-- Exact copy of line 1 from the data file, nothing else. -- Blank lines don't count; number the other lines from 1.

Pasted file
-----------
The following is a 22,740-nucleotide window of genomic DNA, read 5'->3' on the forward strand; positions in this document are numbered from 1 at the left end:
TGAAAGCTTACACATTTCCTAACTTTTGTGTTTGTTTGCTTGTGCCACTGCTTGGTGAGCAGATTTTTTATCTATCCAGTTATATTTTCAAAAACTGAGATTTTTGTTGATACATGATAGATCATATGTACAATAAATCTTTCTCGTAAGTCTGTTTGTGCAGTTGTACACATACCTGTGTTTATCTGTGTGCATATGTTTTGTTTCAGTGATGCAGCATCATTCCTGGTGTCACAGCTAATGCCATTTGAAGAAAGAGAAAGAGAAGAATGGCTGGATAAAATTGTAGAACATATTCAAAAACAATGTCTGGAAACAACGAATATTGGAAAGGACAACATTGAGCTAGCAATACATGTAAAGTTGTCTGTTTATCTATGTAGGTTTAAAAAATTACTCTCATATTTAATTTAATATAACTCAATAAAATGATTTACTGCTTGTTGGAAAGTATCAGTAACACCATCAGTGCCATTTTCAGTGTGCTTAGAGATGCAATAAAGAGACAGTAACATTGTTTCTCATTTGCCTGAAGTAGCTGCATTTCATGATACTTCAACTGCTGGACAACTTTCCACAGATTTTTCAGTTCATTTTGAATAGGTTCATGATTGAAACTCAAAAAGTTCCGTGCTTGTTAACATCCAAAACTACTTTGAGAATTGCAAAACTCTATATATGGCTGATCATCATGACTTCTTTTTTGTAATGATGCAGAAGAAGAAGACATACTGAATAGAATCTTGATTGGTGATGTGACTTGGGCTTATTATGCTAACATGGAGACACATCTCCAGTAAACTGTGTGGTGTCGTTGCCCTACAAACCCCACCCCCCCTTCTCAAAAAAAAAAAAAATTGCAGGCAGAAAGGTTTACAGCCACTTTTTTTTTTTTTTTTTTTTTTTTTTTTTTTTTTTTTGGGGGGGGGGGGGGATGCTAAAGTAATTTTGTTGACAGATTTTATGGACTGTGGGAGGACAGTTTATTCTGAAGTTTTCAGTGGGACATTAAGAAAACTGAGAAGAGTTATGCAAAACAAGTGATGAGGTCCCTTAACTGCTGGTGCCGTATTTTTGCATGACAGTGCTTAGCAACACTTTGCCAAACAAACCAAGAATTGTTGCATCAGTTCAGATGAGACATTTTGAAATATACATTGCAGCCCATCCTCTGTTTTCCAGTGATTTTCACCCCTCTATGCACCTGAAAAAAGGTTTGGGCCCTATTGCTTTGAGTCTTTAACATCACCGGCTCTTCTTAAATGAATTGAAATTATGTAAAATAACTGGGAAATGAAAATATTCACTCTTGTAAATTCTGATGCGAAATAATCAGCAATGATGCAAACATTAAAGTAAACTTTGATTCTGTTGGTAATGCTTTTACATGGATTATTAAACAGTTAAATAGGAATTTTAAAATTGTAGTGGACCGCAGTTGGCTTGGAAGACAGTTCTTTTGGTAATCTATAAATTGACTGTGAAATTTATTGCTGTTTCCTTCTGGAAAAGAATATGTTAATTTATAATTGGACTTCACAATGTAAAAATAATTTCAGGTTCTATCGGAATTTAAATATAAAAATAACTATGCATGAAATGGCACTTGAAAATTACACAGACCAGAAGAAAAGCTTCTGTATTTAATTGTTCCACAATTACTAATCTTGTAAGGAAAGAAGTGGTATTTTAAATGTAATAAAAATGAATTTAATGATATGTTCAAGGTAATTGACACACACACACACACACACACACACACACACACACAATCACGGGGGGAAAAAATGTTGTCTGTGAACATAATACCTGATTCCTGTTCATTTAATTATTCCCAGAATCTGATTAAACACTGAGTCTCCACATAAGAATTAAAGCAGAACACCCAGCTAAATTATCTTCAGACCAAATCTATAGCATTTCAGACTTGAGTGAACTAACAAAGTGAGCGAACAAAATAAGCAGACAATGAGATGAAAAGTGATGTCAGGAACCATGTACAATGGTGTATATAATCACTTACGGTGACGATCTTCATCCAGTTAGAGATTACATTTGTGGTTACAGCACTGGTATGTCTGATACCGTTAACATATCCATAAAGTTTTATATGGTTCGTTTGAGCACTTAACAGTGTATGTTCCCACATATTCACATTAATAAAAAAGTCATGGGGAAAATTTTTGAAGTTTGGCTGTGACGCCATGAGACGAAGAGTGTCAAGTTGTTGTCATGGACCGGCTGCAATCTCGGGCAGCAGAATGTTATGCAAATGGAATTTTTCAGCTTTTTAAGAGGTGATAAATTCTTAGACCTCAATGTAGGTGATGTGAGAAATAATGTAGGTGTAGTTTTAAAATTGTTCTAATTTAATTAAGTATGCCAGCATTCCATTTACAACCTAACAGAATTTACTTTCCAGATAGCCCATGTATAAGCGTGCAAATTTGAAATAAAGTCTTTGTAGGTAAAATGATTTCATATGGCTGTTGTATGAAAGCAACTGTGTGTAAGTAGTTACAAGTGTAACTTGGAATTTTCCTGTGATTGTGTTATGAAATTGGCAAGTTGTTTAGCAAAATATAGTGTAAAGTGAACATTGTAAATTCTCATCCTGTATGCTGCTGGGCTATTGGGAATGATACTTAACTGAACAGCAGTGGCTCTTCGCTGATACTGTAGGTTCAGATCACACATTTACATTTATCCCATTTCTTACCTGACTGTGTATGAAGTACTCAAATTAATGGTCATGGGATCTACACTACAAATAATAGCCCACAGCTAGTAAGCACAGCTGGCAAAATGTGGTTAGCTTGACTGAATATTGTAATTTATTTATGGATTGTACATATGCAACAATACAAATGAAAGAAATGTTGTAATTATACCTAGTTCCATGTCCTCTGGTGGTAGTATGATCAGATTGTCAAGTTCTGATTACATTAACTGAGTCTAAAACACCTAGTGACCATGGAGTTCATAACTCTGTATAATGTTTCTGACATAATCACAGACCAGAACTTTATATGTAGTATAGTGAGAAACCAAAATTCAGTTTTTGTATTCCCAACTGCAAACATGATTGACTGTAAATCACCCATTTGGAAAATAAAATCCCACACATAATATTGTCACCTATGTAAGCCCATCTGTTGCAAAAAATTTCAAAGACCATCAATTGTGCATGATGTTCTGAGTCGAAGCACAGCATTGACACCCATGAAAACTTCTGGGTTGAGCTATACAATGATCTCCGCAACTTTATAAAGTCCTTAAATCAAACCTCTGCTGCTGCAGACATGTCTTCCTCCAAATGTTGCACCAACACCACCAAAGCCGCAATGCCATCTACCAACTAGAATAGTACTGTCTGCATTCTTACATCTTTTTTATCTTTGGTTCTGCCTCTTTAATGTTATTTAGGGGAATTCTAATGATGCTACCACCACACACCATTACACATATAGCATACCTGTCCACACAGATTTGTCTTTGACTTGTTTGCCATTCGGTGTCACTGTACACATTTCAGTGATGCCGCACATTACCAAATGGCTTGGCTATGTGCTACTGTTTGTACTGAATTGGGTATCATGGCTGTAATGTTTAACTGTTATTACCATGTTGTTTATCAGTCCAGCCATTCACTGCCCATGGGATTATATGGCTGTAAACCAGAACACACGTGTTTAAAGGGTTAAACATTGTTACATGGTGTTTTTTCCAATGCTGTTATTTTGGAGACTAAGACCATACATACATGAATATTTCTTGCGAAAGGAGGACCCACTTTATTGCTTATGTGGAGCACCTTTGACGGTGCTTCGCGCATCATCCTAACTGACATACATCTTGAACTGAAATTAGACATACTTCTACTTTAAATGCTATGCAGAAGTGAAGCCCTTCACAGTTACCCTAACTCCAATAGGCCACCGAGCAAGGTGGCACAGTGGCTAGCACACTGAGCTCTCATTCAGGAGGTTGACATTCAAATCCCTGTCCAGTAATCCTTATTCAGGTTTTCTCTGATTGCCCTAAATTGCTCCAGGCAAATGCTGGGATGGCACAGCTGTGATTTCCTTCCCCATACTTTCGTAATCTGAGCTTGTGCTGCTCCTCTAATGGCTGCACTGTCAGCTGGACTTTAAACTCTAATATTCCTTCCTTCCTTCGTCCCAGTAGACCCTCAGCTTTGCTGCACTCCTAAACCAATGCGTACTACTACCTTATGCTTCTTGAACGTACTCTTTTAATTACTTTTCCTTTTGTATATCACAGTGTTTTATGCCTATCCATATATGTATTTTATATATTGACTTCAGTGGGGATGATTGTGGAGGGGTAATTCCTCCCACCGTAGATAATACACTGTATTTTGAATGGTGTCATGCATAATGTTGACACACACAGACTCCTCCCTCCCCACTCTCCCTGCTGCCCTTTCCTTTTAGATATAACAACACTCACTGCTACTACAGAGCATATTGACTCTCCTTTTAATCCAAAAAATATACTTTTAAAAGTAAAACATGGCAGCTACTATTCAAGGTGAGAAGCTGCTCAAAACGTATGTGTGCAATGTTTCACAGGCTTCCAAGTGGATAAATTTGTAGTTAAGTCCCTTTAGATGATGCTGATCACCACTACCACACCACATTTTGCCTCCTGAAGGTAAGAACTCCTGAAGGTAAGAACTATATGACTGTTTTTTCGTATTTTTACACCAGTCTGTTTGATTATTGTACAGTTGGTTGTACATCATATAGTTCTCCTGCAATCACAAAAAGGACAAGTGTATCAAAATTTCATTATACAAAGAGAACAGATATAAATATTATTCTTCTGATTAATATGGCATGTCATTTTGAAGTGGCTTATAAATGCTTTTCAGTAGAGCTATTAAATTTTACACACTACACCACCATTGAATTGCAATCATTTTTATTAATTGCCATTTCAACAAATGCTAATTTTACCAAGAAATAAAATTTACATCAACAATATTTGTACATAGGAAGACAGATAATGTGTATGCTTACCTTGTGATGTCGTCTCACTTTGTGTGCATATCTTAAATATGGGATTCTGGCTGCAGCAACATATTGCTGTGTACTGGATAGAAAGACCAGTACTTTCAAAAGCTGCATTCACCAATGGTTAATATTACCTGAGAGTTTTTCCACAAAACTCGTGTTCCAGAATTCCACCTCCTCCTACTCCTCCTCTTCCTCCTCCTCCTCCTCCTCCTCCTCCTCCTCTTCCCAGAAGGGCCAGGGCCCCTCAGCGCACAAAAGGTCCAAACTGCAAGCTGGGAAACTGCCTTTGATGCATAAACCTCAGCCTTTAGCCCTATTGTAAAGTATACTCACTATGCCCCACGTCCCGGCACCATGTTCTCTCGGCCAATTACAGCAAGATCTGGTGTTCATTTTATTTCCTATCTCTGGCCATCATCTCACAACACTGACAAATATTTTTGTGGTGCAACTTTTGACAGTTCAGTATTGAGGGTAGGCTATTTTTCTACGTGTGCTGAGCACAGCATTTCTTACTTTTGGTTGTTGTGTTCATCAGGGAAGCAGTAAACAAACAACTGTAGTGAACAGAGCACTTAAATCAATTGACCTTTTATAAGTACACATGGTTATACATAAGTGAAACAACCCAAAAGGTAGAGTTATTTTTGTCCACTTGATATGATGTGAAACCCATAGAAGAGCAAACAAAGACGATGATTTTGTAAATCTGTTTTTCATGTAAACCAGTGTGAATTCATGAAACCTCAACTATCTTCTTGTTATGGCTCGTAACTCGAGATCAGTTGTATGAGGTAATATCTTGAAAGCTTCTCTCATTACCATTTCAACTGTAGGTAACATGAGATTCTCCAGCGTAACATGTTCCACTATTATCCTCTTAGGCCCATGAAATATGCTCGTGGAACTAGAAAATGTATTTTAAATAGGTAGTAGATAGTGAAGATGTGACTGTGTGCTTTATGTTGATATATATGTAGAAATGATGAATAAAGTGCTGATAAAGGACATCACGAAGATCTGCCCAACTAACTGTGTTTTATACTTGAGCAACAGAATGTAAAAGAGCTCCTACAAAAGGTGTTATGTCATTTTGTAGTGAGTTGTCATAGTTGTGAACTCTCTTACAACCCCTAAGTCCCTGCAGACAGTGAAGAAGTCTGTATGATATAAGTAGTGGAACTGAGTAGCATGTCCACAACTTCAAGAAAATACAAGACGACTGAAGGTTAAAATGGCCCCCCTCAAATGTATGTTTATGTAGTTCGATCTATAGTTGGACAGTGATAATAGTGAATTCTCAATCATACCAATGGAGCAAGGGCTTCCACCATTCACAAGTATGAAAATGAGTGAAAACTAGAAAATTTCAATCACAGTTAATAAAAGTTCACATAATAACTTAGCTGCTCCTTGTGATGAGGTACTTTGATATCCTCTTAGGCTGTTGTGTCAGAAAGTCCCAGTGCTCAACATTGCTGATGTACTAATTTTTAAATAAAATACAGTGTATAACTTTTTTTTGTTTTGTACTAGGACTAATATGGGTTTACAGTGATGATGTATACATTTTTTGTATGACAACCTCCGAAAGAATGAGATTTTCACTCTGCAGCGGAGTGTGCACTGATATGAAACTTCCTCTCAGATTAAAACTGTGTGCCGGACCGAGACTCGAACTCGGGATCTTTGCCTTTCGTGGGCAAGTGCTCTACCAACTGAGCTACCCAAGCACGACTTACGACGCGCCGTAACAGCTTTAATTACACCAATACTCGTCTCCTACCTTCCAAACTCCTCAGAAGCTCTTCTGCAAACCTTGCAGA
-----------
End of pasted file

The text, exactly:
The following is a 22,740-nucleotide window of genomic DNA, read 5'->3' on the forward strand; positions in this document are numbered from 1 at the left end: